Probabilistic Points of Departure and Reference Doses for Characterizing Human Noncancer and Developmental/Reproductive Effects for 10,145 Chemicals

Nicolò Aurisano, Olivier Jolliet, Weihsueh A. Chiu, Richard Judson, Suji Jang, Aswani Unnikrishnan, Marissa B. Kosnik, Peter Fantke*

*Corresponding author for this work

Research output: Contribution to journalJournal articleResearchpeer-review

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Abstract

Background: Regulatory toxicity values used to assess and manage chemical risks rely on the determination of the point of departure (POD) for a critical effect, which results from a comprehensive and systematic assessment of available toxicity studies. However, regulatory assessments are only available for a small fraction of chemicals.

Objectives: Using in vivo experimental animal data from the U.S. Environmental Protection Agency's Toxicity Value Database, we developed a semiautomated approach to determine surrogate oral route PODs, and corresponding toxicity values where regulatory assessments are unavailable.

Methods: We developed a curated data set restricted to effect levels, exposure routes, study designs, and species relevant for deriving toxicity values. Effect levels were adjusted to chronic human equivalent benchmark doses (BMD h). We hypothesized that a quantile of the BMD h distribution could serve as a surrogate POD and determined the appropriate quantile by calibration to regulatory PODs. Finally, we characterized uncertainties around the surrogate PODs from intra- and interstudy variability and derived probabilistic toxicity values using a standardized workflow.

Results: The BMD h distribution for each chemical was adequately fit by a lognormal distribution, and the 25th percentile best predicted the available regulatory PODs [R2≥0.78, residual standard error (RSE)≤0.53 log10 units]. We derived surrogate PODs for 10,145 chemicals from the curated data set, differentiating between general noncancer and reproductive/developmental effects, with typical uncertainties (at 95% confidence) of a factor of 10 and 12, respectively. From these PODs, probabilistic reference doses (1% incidence at 95% confidence), as well as human population effect doses (10% incidence), were derived.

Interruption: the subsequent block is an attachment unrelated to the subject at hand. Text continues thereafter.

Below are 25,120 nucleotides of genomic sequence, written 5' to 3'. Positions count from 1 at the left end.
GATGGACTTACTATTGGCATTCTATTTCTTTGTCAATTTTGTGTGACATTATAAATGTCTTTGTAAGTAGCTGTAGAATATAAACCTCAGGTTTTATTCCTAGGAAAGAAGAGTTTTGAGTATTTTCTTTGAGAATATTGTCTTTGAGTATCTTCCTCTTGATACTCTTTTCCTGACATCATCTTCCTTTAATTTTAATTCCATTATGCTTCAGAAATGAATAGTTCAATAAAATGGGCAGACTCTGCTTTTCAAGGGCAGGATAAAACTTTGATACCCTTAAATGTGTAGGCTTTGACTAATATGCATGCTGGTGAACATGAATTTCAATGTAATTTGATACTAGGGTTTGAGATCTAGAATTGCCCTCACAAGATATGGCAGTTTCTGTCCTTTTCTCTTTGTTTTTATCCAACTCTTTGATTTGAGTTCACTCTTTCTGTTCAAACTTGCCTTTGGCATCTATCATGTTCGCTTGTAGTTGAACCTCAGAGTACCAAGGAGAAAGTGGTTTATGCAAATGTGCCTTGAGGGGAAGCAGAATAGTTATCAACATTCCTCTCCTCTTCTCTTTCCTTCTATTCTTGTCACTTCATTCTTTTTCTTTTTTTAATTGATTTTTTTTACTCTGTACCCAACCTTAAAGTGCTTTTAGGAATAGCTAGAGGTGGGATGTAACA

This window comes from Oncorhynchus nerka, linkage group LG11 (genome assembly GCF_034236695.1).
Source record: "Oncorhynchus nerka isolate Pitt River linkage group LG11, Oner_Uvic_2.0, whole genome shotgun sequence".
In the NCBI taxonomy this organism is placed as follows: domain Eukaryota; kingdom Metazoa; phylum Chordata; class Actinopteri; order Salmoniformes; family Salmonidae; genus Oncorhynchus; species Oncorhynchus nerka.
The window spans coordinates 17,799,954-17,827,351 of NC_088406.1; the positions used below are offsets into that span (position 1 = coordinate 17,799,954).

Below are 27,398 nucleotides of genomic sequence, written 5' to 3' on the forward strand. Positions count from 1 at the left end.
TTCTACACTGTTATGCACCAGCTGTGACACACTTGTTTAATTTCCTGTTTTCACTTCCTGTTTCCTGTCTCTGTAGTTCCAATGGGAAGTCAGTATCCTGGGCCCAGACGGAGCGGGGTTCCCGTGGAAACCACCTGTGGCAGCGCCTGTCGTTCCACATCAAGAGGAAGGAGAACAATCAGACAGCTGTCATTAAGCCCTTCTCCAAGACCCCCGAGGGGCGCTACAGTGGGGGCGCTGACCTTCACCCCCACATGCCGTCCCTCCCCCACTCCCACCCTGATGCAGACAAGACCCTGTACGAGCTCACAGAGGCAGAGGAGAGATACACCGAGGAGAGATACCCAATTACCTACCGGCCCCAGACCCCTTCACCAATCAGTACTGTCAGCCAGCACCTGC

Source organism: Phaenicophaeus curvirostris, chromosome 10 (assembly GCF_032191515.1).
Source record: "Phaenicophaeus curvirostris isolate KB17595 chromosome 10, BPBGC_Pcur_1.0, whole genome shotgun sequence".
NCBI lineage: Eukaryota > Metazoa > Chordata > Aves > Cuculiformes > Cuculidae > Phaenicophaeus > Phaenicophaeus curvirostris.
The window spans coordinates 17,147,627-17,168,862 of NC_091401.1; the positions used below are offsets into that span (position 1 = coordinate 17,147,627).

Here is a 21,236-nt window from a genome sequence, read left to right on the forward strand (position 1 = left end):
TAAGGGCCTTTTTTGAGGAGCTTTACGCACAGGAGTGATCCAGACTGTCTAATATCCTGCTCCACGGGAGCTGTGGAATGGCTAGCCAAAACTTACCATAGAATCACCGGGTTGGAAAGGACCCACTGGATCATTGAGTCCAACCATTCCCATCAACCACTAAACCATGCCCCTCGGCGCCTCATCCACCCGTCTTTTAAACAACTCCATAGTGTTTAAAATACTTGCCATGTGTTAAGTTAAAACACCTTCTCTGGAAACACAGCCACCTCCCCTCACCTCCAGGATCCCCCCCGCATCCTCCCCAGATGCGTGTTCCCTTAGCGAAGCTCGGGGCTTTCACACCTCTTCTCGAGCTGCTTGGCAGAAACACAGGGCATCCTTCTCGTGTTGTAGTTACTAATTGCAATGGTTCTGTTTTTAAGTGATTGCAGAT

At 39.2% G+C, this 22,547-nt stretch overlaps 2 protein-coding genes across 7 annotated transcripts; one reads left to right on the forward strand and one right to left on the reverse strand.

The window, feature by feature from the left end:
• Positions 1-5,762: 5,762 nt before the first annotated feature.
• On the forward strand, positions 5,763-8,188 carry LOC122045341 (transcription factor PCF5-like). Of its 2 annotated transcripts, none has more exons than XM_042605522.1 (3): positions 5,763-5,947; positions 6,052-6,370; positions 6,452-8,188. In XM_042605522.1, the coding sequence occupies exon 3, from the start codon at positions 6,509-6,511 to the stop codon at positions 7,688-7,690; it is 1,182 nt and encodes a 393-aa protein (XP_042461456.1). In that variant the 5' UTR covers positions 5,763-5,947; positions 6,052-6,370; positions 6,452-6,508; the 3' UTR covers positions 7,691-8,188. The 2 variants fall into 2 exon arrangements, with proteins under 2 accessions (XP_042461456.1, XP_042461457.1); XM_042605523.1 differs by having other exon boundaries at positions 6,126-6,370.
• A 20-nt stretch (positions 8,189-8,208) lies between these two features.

Discussion: In providing surrogate PODs calibrated to regulatory values and deriving corresponding toxicity values, we have substantially expanded the coverage of chemicals from 744 to 8,023 for general noncancer effects, and from 41 to 6,697 for reproductive/developmental effects. These results can be used across various risk assessment and risk management contexts, from hazardous site and life cycle impact assessments to chemical prioritization and substitution. https://doi.org/10.1289/EHP11524.
Original languageEnglish
Article number37016
JournalEnvironmental Health Perspectives
Volume131
Issue number3
Number of pages11
ISSN0091-6765
DOIs
Publication statusPublished - 2023

Bibliographical note

We thank Y. Emara (Technical University of Denmark) for the discussion of the method for quantifying the uncertainty around points of departure. This research was funded in part, by grants P42 ES027704 and P30 ES029067 from the National Institute of Environmental Health Sciences. This work was supported by the Global Best Practices on Emerging Chemical Policy Issues of Concern under the UN Environment’s Strategic Approach to International Chemicals Management (SAICM; GEF project 9771, grant S1-32GFL-000632), by the Safe and Efficient Chemistry by Design (SafeChem) project funded by the Swedish Foundation for Strategic Environmental Research (grant DIA 2018/11), and by the Partnership for the Assessment of Risks from Chemicals (PARC) project (grant 101057014) funded under the European Union’s Horizon Europe Research and Innovation program.

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